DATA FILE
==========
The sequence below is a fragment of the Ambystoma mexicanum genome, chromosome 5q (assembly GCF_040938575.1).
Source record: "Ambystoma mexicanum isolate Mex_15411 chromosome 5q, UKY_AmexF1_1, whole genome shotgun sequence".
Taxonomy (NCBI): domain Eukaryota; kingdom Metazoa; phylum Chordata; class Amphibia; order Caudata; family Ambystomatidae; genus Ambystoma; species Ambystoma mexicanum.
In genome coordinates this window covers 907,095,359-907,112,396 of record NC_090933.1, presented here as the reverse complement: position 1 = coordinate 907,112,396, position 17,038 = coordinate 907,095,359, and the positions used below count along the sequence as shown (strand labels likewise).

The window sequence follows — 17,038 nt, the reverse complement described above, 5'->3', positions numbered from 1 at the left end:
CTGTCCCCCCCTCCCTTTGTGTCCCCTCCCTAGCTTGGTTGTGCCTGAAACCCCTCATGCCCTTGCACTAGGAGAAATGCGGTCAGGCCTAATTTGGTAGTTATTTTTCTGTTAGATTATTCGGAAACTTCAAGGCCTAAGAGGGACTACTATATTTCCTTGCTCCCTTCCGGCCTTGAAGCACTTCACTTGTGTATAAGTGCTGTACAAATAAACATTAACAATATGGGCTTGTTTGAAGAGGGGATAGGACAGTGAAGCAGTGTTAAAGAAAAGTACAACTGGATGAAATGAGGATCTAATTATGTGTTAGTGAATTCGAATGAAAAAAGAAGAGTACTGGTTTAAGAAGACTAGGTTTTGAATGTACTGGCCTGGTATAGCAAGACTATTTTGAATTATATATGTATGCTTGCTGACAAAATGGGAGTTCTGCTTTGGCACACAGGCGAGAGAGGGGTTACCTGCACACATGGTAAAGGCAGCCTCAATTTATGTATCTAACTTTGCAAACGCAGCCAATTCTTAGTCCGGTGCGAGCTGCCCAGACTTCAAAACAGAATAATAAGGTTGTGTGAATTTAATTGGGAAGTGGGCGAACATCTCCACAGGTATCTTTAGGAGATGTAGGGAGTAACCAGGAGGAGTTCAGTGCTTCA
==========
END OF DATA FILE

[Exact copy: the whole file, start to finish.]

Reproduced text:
The sequence below is a fragment of the Ambystoma mexicanum genome, chromosome 5q (assembly GCF_040938575.1).
Source record: "Ambystoma mexicanum isolate Mex_15411 chromosome 5q, UKY_AmexF1_1, whole genome shotgun sequence".
Taxonomy (NCBI): domain Eukaryota; kingdom Metazoa; phylum Chordata; class Amphibia; order Caudata; family Ambystomatidae; genus Ambystoma; species Ambystoma mexicanum.
In genome coordinates this window covers 907,095,359-907,112,396 of record NC_090933.1, presented here as the reverse complement: position 1 = coordinate 907,112,396, position 17,038 = coordinate 907,095,359, and the positions used below count along the sequence as shown (strand labels likewise).

The window sequence follows — 17,038 nt, the reverse complement described above, 5'->3', positions numbered from 1 at the left end:
CTGTCCCCCCCTCCCTTTGTGTCCCCTCCCTAGCTTGGTTGTGCCTGAAACCCCTCATGCCCTTGCACTAGGAGAAATGCGGTCAGGCCTAATTTGGTAGTTATTTTTCTGTTAGATTATTCGGAAACTTCAAGGCCTAAGAGGGACTACTATATTTCCTTGCTCCCTTCCGGCCTTGAAGCACTTCACTTGTGTATAAGTGCTGTACAAATAAACATTAACAATATGGGCTTGTTTGAAGAGGGGATAGGACAGTGAAGCAGTGTTAAAGAAAAGTACAACTGGATGAAATGAGGATCTAATTATGTGTTAGTGAATTCGAATGAAAAAAGAAGAGTACTGGTTTAAGAAGACTAGGTTTTGAATGTACTGGCCTGGTATAGCAAGACTATTTTGAATTATATATGTATGCTTGCTGACAAAATGGGAGTTCTGCTTTGGCACACAGGCGAGAGAGGGGTTACCTGCACACATGGTAAAGGCAGCCTCAATTTATGTATCTAACTTTGCAAACGCAGCCAATTCTTAGTCCGGTGCGAGCTGCCCAGACTTCAAAACAGAATAATAAGGTTGTGTGAATTTAATTGGGAAGTGGGCGAACATCTCCACAGGTATCTTTAGGAGATGTAGGGAGTAACCAGGAGGAGTTCAGTGCTTCA